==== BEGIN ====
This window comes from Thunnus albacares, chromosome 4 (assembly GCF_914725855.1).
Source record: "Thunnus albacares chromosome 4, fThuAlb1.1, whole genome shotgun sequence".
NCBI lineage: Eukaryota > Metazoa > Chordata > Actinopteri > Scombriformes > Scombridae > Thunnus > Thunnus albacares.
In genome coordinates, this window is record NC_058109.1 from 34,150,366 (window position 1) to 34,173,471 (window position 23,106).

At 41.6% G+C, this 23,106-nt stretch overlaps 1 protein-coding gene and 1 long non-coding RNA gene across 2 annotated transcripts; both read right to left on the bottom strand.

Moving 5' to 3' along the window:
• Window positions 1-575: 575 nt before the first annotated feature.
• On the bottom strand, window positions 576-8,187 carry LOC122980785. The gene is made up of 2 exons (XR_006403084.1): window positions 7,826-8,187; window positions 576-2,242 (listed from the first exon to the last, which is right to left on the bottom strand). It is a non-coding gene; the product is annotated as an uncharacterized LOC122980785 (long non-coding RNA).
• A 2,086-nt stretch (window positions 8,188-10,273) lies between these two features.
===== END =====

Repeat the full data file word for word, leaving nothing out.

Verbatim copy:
This window comes from Thunnus albacares, chromosome 4 (assembly GCF_914725855.1).
Source record: "Thunnus albacares chromosome 4, fThuAlb1.1, whole genome shotgun sequence".
NCBI lineage: Eukaryota > Metazoa > Chordata > Actinopteri > Scombriformes > Scombridae > Thunnus > Thunnus albacares.
In genome coordinates, this window is record NC_058109.1 from 34,150,366 (window position 1) to 34,173,471 (window position 23,106).

At 41.6% G+C, this 23,106-nt stretch overlaps 1 protein-coding gene and 1 long non-coding RNA gene across 2 annotated transcripts; both read right to left on the bottom strand.

Moving 5' to 3' along the window:
• Window positions 1-575: 575 nt before the first annotated feature.
• On the bottom strand, window positions 576-8,187 carry LOC122980785. The gene is made up of 2 exons (XR_006403084.1): window positions 7,826-8,187; window positions 576-2,242 (listed from the first exon to the last, which is right to left on the bottom strand). It is a non-coding gene; the product is annotated as an uncharacterized LOC122980785 (long non-coding RNA).
• A 2,086-nt stretch (window positions 8,188-10,273) lies between these two features.